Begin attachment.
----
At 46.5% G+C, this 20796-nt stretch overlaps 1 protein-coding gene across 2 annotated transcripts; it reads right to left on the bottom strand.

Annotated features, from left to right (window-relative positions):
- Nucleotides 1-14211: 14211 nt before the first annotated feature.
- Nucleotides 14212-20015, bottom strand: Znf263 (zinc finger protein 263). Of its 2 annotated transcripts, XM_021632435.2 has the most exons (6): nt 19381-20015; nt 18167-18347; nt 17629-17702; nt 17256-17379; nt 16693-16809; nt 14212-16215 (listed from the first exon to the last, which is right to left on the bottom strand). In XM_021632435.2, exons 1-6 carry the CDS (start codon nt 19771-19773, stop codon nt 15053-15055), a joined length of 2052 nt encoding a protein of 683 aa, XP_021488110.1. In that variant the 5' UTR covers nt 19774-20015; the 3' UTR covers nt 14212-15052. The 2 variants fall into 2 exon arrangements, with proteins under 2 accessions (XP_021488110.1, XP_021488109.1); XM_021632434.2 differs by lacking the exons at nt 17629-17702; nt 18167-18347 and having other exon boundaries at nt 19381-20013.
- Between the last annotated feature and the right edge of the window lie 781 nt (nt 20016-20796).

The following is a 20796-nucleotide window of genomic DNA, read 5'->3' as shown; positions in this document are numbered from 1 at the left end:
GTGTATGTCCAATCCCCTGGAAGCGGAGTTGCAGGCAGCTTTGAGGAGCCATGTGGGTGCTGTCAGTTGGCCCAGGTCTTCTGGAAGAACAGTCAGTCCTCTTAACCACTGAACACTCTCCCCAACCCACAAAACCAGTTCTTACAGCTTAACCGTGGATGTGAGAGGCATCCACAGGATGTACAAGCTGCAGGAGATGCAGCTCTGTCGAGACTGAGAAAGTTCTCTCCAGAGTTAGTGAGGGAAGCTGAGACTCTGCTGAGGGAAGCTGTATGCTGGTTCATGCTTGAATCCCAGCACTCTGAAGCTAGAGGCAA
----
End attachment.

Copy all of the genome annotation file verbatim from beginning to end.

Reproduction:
At 46.5% G+C, this 20796-nt stretch overlaps 1 protein-coding gene across 2 annotated transcripts; it reads right to left on the bottom strand.

Annotated features, from left to right (window-relative positions):
- Nucleotides 1-14211: 14211 nt before the first annotated feature.
- Nucleotides 14212-20015, bottom strand: Znf263 (zinc finger protein 263). Of its 2 annotated transcripts, XM_021632435.2 has the most exons (6): nt 19381-20015; nt 18167-18347; nt 17629-17702; nt 17256-17379; nt 16693-16809; nt 14212-16215 (listed from the first exon to the last, which is right to left on the bottom strand). In XM_021632435.2, exons 1-6 carry the CDS (start codon nt 19771-19773, stop codon nt 15053-15055), a joined length of 2052 nt encoding a protein of 683 aa, XP_021488110.1. In that variant the 5' UTR covers nt 19774-20015; the 3' UTR covers nt 14212-15052. The 2 variants fall into 2 exon arrangements, with proteins under 2 accessions (XP_021488110.1, XP_021488109.1); XM_021632434.2 differs by lacking the exons at nt 17629-17702; nt 18167-18347 and having other exon boundaries at nt 19381-20013.
- Between the last annotated feature and the right edge of the window lie 781 nt (nt 20016-20796).

The following is a 20796-nucleotide window of genomic DNA, read 5'->3' as shown; positions in this document are numbered from 1 at the left end:
GTGTATGTCCAATCCCCTGGAAGCGGAGTTGCAGGCAGCTTTGAGGAGCCATGTGGGTGCTGTCAGTTGGCCCAGGTCTTCTGGAAGAACAGTCAGTCCTCTTAACCACTGAACACTCTCCCCAACCCACAAAACCAGTTCTTACAGCTTAACCGTGGATGTGAGAGGCATCCACAGGATGTACAAGCTGCAGGAGATGCAGCTCTGTCGAGACTGAGAAAGTTCTCTCCAGAGTTAGTGAGGGAAGCTGAGACTCTGCTGAGGGAAGCTGTATGCTGGTTCATGCTTGAATCCCAGCACTCTGAAGCTAGAGGCAA